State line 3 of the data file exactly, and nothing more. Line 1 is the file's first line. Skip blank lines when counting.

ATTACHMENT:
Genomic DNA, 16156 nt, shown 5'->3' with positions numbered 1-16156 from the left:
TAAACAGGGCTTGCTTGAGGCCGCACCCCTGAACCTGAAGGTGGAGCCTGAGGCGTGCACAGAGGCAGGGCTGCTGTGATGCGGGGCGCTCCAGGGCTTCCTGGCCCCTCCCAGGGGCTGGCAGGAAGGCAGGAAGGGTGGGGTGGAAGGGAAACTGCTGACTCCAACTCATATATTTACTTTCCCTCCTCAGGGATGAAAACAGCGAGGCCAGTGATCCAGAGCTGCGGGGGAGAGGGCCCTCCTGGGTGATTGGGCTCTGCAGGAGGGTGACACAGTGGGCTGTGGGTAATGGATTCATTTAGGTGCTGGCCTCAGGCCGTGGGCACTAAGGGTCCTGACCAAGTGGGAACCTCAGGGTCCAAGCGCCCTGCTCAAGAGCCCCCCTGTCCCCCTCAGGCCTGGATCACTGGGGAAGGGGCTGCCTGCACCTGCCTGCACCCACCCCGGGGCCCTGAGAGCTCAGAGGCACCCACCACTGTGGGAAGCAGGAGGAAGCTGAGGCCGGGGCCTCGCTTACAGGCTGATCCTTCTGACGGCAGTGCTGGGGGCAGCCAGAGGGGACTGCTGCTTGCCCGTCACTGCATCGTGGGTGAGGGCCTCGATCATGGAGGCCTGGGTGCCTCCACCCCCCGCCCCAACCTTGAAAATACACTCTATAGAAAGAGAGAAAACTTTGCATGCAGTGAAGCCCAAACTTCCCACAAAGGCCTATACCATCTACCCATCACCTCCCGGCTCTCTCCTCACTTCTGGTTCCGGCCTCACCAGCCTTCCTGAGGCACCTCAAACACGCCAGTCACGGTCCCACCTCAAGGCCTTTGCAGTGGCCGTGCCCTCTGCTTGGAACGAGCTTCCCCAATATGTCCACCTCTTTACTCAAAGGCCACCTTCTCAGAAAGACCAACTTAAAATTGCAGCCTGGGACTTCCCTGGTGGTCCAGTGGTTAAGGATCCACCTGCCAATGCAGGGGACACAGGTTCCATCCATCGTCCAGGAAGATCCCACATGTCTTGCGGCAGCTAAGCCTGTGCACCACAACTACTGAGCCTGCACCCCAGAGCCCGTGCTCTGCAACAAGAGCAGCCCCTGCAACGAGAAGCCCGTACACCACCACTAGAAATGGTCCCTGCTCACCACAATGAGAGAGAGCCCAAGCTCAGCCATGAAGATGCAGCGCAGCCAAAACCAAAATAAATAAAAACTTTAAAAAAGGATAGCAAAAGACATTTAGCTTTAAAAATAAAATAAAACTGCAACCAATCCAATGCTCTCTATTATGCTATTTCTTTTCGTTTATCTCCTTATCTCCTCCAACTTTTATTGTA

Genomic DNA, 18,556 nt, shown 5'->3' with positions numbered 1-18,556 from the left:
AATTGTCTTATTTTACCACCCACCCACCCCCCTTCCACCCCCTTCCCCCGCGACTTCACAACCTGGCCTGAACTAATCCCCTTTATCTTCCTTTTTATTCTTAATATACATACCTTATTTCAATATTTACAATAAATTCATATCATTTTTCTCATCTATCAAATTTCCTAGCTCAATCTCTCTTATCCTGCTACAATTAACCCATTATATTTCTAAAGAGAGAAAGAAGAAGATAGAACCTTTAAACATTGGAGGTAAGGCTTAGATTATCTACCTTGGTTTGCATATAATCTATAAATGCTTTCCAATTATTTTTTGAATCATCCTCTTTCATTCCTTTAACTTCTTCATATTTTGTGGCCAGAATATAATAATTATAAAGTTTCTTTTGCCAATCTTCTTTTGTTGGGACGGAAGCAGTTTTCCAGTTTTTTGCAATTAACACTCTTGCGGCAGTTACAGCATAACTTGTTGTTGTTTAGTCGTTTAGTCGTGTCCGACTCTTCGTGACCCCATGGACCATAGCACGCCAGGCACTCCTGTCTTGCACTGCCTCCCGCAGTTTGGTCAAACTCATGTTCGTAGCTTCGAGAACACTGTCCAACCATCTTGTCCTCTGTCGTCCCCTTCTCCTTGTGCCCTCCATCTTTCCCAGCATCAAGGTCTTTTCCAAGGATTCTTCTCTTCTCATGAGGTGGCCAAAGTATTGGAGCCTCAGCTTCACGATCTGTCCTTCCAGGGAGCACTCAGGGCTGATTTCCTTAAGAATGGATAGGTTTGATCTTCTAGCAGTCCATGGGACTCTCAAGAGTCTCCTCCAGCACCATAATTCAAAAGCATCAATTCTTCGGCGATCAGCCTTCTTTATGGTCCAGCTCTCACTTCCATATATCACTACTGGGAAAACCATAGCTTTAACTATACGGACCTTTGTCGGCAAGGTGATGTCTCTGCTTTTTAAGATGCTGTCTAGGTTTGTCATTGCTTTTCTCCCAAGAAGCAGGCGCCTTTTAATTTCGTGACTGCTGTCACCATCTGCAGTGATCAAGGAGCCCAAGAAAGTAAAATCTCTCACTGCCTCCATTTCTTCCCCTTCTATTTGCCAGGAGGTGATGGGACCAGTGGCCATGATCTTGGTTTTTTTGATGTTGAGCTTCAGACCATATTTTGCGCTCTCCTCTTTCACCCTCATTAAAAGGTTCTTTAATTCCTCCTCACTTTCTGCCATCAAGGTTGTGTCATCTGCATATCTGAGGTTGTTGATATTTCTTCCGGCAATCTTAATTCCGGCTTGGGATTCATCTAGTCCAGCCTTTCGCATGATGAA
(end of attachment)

Genomic DNA, 18,556 nt, shown 5'->3' with positions numbered 1-18,556 from the left: